Throughout my life as a mom and a wife, I’ve begun to see when I have the having “it all” moments, I need to break it down to make me feel like I’m doing the best job I possibly can. I’ll never be able to be the perfect mom, wife, business woman, friend, daughter, etc. at the same time. It’s taken me years to come to that realization and be okay with it, but it’s true.
What part of “balance” can you just not seem to figure out?
The part of “balance” I can’t seem to figure out is explaining to my kids how hard I work to be able to make it to everything I possibly can for them. I try my hardest to work my schedule around them, but it doesn’t always happen. The balance piece of it rocks… and it is difficult to explain to little kids that you just can’t do it all sometimes. That the balance piece of life sometimes gets tough and not always the way you want it to be.
What part of “balance” are you getting better at?
I’m getting much better at creating balance without my phone. Family time is family time. Work time is work time. It’s how I balance it all. I can’t be connected to my job 24/7—it isn’t good for me as a person, as a mom, as a wife. My life revolves around my family, so I’ve gotten much better at being able to carve out specific times when the phone is DOWN and it’s just about being in the moment and being present with the kids. It’s being PRESENT with the kids that is the most valuable to me.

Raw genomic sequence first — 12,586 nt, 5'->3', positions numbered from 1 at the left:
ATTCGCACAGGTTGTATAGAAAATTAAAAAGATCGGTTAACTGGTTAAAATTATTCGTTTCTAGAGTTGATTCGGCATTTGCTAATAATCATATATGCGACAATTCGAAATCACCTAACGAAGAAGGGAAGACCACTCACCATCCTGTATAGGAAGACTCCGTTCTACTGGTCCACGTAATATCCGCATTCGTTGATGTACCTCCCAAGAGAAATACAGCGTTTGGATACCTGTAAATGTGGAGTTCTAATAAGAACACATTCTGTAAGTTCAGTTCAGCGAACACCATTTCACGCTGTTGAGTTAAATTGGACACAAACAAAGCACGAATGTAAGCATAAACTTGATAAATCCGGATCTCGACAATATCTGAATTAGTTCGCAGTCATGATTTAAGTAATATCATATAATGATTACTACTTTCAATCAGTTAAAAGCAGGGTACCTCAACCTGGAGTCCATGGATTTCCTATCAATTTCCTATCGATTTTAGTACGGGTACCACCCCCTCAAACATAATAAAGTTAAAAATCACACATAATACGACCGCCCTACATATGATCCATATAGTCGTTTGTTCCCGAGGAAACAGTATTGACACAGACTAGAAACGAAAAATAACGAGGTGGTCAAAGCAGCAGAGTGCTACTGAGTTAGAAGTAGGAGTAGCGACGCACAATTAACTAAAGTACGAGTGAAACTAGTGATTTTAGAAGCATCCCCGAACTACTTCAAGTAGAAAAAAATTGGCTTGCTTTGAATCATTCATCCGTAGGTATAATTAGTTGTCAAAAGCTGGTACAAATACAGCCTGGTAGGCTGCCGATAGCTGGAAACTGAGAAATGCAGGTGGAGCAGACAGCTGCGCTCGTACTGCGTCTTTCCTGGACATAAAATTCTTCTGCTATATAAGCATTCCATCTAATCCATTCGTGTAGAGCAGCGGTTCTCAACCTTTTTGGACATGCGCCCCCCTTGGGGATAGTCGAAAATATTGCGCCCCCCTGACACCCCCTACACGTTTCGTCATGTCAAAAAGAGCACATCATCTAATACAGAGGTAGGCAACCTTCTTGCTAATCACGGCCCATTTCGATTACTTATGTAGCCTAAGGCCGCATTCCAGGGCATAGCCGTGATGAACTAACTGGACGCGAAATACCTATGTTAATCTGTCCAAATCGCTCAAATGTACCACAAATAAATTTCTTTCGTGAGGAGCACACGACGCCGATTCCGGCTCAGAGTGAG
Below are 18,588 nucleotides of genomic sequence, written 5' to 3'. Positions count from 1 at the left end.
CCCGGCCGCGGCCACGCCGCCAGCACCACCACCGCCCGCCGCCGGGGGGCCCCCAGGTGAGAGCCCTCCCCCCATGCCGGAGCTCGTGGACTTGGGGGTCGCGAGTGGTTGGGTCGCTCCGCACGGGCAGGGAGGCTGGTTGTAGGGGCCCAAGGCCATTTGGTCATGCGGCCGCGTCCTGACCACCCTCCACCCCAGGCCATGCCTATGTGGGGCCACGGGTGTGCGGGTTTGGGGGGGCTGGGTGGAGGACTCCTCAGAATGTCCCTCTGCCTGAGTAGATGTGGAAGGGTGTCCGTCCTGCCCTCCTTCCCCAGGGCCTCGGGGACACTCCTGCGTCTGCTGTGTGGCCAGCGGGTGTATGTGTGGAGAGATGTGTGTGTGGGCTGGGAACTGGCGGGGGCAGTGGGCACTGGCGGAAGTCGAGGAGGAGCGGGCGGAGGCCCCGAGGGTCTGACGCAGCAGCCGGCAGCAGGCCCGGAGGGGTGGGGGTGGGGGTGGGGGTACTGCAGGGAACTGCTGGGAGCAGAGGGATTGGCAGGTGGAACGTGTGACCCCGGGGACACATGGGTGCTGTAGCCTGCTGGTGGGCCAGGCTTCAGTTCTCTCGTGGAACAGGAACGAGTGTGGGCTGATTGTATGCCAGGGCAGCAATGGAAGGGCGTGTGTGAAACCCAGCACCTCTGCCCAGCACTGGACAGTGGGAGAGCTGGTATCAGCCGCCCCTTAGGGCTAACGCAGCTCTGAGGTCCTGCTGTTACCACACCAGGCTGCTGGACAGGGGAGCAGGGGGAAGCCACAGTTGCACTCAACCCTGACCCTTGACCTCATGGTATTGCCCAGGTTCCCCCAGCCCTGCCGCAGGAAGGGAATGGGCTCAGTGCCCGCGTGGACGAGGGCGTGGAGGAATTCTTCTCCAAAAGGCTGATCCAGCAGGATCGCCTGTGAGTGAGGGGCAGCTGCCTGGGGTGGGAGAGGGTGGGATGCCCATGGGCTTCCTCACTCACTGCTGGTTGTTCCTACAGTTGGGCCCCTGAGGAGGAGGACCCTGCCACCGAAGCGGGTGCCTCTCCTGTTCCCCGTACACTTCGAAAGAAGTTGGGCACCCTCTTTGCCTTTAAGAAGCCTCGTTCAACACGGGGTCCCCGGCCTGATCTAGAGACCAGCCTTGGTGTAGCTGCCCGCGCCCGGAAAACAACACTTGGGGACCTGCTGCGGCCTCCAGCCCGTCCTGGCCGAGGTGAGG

What was the best advice you ever heard on balance…
From a mentor/co-worker? Don’t allow yourself to feel guilty. We’re all in this together and we all have good days and bad days and regular days. We’re all trying to figure it out, you’re not alone. It made me feel okay to feel emotions sometimes because many times women don’t talk about how much they’re dealing with and how hard it is on them emotionally, mentally, and physically.
From your mother? My mom always taught me to cherish the ordinary moments of life with my kids. This has brought much balance to my life. It’s not always just about the extraordinary moments of the 1st birthday or the Christmas Dance… it’s also that random Tuesday of reading together on the couch, it’s making brownies on a Sunday afternoon. These are the moments you will remember and cherish and that balance you.
From your spouse? My husband has always told me that he has my back. He’s my #1 supporter. We’re in this together. We love each other and he’s my best friend and my rock. He helps me keep the balance of my life.
From your kids? One simply statement has always brought balance to my life with my kids, when they tell me that they’re “proud of me.” So simple, but leaves a lasting impression on my heart.
If you had one extra hour in each day and you couldn’t work or be with your family, how would you spend that hour?
Honestly? Watching TV—either the Hallmark Channel (I’m obsessed with romance movies) or reality TV.
What do you wish you’d known when you were 20?